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The debate on whether synthetic or natural ingredients are best for skin care is age-old and doesn't appear to be nearing a final conclusion any time soon.  While the demand for more natural ingredients has certainly grown, the choice between the two is not easy or crystal clear.

Opting for something labelled "natural" is unfortunately no guarantee of its suitability or its effectiveness.  While the word "natural" implies botanical or chemical-free to many of us, the fact remains that the labelling of a product as "natural" is not currently regulated by the FDA (US Food and Drug Administration), making it nearly impossible to be certain of what you're getting. Since many natural ingredients require a significant amount of processing and preservatives in order to maintain efficacy and freshness, you may be loading up on unnecessary ingredients.

In the same way that "natural" does not always equal good, not all synthetic ingredients are bad. In fact, many key skin care ingredients are more effective in their synthetic form and are actually made from a combination of natural ingredients.  In addition, the synthetic form may be more stable, may penetrate the skin more easily and create longer lasting results than the natural form.  Vitamin C is a perfect example.  Straight from nature, vitamin C (ascorbic acid) is highly unstable. As Sodium Ascorbyl Phosphate (found in [Link Removed] ), these stable and free radical-fighting derivatives of vitamin C are the darlings of the skin care world.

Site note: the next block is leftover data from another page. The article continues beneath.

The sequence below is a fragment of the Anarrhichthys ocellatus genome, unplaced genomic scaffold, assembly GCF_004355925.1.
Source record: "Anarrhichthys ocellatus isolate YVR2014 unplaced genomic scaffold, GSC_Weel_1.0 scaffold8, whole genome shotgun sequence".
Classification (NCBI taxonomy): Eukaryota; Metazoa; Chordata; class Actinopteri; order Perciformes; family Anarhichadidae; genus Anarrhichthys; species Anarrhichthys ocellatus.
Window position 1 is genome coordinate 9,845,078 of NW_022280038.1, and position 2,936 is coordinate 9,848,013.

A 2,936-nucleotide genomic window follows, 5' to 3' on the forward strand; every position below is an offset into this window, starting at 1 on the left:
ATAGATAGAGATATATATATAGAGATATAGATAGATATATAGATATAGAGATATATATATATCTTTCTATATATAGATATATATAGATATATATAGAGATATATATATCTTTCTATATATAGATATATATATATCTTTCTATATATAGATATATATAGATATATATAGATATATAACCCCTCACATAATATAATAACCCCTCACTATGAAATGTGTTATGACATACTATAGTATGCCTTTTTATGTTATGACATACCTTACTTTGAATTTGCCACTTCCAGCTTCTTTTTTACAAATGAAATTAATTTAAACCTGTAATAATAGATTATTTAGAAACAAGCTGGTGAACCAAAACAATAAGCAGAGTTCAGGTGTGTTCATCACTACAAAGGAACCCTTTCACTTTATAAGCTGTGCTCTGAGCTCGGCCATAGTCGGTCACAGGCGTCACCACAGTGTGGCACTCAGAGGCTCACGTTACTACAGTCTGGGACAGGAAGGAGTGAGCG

When it comes to specific skin care treatments, I clearly have one foot on each side of the fence:

Sunscreens:  Although texture, finish and feel are all personal preferences, I like a combination of both natural sun filters (zinc oxide and titanium oxide) and chemical filters (Mexoryl SX and XL and Tinosorb S) to protect me from as much of the UV light spectrum as possible.  No secret, then, that [Link Removed], a naturally-occurring emollient derived from olives, which enhances the skin's natural barrier function, warding off external damage, and hyaluronic acid, a lab synthesized version of a naturally occurring polysaccharide in the human body. Hyaluronic acid has the enviable ability to pull moisture out of the air and deposit it into the skin's depleted store.
Which one is best, synthetic or natural?  Perhaps the answer is a balance between the two with the aim of using ingredients that are safe, effective and backed by science.  In that case, everyone wins.

Sharmani Pillay is a Registered Pharmacist who specializes in anti-aging skin care and women's wellness. She owns and operates an online skin care store at [Link Removed].
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